"That's one of the advantages of being in a party," Chafee acknowledged Wednesday, calling Clinton's visit a manifestation of the party machine. "But in this climate right now, the public, I believe, has a fatigue with business as usual."
Chafee hopes to capitalize on the nearly half of registered voters in the state who don't belong to a political party — even though they often vote heavily Democratic.
There have been no reliable polls in the race, and none since Attorney General Patrick Lynch quit his run last week, leaving Caprio the only Democrat. Caprio had $1.7 million in campaign cash going into the third quarter, while Chafee had just $420,000. Chafee has already lent himself about $310,000 and said Friday he'd consider more.
The other two major candidates in the race to succeed term-limited Republican Gov. Don Carcieri are virtual unknowns and have trailed in fundraising: the Republican primary winner, likely to be former Carcieri aide John Robitaille, and Ken Block, founder of the new Moderate Party, an entrepreneur self-funding his campaign, who's considered a possible spoiler for any candidate.
So far, the race has mostly been fought in personal appearances on the ground, not on TV. Caprio briefly ran a TV ad last year, and Block has been running occasional ads since May. But WPRI-TV says the lone televised debate drew the highest ratings for any debate it's aired in recent memory.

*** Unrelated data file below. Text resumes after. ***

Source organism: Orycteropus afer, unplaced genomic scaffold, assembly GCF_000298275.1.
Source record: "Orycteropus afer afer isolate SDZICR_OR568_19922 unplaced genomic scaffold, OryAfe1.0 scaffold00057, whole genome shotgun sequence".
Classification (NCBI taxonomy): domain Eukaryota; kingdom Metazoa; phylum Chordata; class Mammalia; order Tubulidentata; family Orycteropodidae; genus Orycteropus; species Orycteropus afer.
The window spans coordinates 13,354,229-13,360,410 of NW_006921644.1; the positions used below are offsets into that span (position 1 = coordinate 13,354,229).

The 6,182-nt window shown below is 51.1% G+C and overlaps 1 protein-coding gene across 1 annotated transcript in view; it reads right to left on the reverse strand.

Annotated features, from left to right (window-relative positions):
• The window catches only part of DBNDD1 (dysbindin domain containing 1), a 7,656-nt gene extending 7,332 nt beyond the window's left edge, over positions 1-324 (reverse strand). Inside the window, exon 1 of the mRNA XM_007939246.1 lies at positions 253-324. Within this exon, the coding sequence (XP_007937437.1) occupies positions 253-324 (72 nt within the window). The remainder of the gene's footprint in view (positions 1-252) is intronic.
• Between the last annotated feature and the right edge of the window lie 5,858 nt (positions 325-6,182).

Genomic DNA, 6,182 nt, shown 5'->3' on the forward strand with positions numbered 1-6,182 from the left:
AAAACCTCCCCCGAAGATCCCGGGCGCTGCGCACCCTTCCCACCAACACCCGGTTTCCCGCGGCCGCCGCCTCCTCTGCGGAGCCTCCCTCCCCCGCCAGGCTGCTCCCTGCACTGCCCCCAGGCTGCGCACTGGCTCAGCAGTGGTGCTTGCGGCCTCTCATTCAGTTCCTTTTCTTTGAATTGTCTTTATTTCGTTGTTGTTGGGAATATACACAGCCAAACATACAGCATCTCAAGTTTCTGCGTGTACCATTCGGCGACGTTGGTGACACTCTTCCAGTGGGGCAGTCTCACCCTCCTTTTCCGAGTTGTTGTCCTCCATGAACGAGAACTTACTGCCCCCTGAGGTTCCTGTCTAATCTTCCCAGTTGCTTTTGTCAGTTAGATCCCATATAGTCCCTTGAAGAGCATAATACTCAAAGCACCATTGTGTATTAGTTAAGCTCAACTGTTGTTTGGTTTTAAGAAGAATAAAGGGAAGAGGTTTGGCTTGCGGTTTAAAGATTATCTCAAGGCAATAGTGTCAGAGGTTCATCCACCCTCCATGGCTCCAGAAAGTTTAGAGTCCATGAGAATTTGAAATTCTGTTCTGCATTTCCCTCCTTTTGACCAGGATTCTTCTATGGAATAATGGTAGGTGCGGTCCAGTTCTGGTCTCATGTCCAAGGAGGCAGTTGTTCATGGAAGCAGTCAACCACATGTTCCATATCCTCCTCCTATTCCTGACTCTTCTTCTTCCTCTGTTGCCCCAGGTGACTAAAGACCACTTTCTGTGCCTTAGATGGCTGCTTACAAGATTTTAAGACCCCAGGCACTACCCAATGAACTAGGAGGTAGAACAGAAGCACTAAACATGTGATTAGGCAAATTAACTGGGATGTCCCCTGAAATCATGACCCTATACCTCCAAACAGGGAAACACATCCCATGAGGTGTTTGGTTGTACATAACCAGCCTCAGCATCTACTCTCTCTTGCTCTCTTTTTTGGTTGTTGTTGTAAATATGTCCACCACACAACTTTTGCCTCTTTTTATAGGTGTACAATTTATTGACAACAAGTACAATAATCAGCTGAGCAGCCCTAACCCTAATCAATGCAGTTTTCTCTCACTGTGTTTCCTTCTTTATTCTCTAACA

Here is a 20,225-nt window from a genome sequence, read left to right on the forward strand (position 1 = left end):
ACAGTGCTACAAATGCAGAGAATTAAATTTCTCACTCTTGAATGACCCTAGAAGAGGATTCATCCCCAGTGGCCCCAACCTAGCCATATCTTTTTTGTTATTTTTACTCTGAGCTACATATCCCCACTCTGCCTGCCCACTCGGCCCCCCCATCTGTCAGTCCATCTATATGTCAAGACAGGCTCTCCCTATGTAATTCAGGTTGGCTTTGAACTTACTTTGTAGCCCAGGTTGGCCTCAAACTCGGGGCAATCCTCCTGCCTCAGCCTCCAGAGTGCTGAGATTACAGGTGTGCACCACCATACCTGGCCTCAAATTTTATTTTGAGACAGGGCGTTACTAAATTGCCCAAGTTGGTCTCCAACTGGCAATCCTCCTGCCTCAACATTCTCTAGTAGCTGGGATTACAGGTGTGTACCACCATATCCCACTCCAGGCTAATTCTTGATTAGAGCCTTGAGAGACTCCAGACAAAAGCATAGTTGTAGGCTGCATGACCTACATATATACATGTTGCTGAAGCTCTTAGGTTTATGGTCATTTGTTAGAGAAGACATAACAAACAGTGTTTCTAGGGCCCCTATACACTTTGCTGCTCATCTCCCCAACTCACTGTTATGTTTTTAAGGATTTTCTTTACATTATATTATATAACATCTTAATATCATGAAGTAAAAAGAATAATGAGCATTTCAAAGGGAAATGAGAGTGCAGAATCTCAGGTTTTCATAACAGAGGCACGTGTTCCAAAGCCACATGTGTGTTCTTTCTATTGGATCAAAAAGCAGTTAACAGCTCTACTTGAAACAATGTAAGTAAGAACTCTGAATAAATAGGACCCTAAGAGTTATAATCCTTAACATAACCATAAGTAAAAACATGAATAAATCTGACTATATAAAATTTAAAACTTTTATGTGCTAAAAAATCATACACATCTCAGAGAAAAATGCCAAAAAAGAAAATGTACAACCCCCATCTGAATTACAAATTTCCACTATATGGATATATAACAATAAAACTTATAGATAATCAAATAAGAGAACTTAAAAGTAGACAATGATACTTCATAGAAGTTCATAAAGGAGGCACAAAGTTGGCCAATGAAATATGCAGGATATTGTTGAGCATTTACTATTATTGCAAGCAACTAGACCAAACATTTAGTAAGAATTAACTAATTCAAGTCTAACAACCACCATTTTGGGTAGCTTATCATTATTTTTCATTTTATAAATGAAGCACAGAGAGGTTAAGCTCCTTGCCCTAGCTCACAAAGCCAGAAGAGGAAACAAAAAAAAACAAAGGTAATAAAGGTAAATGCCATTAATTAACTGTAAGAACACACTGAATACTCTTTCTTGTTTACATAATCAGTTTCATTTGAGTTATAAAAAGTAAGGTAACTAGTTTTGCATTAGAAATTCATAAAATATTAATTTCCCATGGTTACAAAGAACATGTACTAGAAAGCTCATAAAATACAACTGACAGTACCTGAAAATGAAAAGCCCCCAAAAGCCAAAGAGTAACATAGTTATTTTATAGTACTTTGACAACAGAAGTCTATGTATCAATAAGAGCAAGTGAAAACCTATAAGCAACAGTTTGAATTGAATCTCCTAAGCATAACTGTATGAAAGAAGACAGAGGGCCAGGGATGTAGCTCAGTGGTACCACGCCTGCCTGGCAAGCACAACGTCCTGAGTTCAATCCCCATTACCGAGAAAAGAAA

Among Chafee's hurdles is defining himself in voters' minds without a party to help. During the baseball game, he was asked by a group of women why he switched from Republican to independent.
"It wasn't my party anymore," he said, then ticked off a list of his views, from his support of gay rights and environmental protections to concern about budget deficits.
But his message didn't get through to potential voters.
"He said he's independent," Angela Nunes, a 32-year-old school teacher, said later. "He didn't articulate why."
Brown University political scientist Wendy Schiller said political parties provide clear signals to voters about candidates' policies and provide candidates an organization that sells their messages.
"In order to overcome the lack of a party organization that does all these things, an independent candidate has to be doubly inspirational and crystallize his or her message around one or two issue areas that have strong resonance with the voters," she said. "Chafee has done none of this."
When asked what message he's sending to voters, Chafee says it's experience and honesty. His biggest policy proposal has been to levy a 1 percent sales tax on currently exempt items as a way to help close budget deficits without pushing up property taxes.
While he says his plan shows he's got the courage to take unpopular stands, it's a tough message in a state where unemployment was among the worst in the country in June, at 12 percent.
Chafee has a solid bloc of what he calls "Chafee loyalists" and hopes to bring on board interest groups such as Hispanics, environmentalists and gay rights advocates. He points out the state's Republican Party has been ailing for years and in his past campaigns he felt as though he were mostly on his own.
This year, he said, is no different.